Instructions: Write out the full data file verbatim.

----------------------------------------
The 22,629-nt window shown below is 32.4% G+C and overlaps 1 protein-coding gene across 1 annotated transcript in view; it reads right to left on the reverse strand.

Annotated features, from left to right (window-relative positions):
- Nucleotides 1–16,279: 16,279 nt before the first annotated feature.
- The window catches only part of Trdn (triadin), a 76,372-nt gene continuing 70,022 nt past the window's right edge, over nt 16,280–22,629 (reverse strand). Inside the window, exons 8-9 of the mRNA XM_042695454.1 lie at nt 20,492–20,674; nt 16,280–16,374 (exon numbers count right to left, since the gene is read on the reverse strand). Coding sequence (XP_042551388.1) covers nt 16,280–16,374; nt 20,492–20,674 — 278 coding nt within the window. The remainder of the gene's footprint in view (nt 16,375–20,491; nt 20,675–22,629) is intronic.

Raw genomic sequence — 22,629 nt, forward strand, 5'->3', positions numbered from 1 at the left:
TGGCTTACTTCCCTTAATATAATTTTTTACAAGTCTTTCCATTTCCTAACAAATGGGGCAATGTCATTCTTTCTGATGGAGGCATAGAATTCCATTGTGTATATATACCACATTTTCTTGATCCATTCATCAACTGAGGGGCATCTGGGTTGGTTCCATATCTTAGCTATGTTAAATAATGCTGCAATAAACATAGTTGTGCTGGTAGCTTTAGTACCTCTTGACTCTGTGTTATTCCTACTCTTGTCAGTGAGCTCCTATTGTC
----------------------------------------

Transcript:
The 22,629-nt window shown below is 32.4% G+C and overlaps 1 protein-coding gene across 1 annotated transcript in view; it reads right to left on the reverse strand.

Annotated features, from left to right (window-relative positions):
- Nucleotides 1–16,279: 16,279 nt before the first annotated feature.
- The window catches only part of Trdn (triadin), a 76,372-nt gene continuing 70,022 nt past the window's right edge, over nt 16,280–22,629 (reverse strand). Inside the window, exons 8-9 of the mRNA XM_042695454.1 lie at nt 20,492–20,674; nt 16,280–16,374 (exon numbers count right to left, since the gene is read on the reverse strand). Coding sequence (XP_042551388.1) covers nt 16,280–16,374; nt 20,492–20,674 — 278 coding nt within the window. The remainder of the gene's footprint in view (nt 16,375–20,491; nt 20,675–22,629) is intronic.

Raw genomic sequence — 22,629 nt, forward strand, 5'->3', positions numbered from 1 at the left:
TGGCTTACTTCCCTTAATATAATTTTTTACAAGTCTTTCCATTTCCTAACAAATGGGGCAATGTCATTCTTTCTGATGGAGGCATAGAATTCCATTGTGTATATATACCACATTTTCTTGATCCATTCATCAACTGAGGGGCATCTGGGTTGGTTCCATATCTTAGCTATGTTAAATAATGCTGCAATAAACATAGTTGTGCTGGTAGCTTTAGTACCTCTTGACTCTGTGTTATTCCTACTCTTGTCAGTGAGCTCCTATTGTC